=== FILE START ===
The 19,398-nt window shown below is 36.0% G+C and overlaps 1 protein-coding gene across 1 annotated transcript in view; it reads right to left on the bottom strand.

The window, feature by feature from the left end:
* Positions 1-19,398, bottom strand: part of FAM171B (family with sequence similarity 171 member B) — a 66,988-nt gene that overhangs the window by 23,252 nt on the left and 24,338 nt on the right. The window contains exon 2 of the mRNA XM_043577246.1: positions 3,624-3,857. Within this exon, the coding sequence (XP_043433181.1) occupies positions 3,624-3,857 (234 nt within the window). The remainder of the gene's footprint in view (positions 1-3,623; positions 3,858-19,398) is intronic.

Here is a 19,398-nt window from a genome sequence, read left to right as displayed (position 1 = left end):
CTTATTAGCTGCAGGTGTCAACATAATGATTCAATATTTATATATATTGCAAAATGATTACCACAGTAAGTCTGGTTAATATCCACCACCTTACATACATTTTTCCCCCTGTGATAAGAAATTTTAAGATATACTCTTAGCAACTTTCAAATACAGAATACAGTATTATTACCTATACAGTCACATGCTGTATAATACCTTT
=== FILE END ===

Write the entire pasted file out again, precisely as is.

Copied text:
The 19,398-nt window shown below is 36.0% G+C and overlaps 1 protein-coding gene across 1 annotated transcript in view; it reads right to left on the bottom strand.

The window, feature by feature from the left end:
* Positions 1-19,398, bottom strand: part of FAM171B (family with sequence similarity 171 member B) — a 66,988-nt gene that overhangs the window by 23,252 nt on the left and 24,338 nt on the right. The window contains exon 2 of the mRNA XM_043577246.1: positions 3,624-3,857. Within this exon, the coding sequence (XP_043433181.1) occupies positions 3,624-3,857 (234 nt within the window). The remainder of the gene's footprint in view (positions 1-3,623; positions 3,858-19,398) is intronic.

Here is a 19,398-nt window from a genome sequence, read left to right as displayed (position 1 = left end):
CTTATTAGCTGCAGGTGTCAACATAATGATTCAATATTTATATATATTGCAAAATGATTACCACAGTAAGTCTGGTTAATATCCACCACCTTACATACATTTTTCCCCCTGTGATAAGAAATTTTAAGATATACTCTTAGCAACTTTCAAATACAGAATACAGTATTATTACCTATACAGTCACATGCTGTATAATACCTTT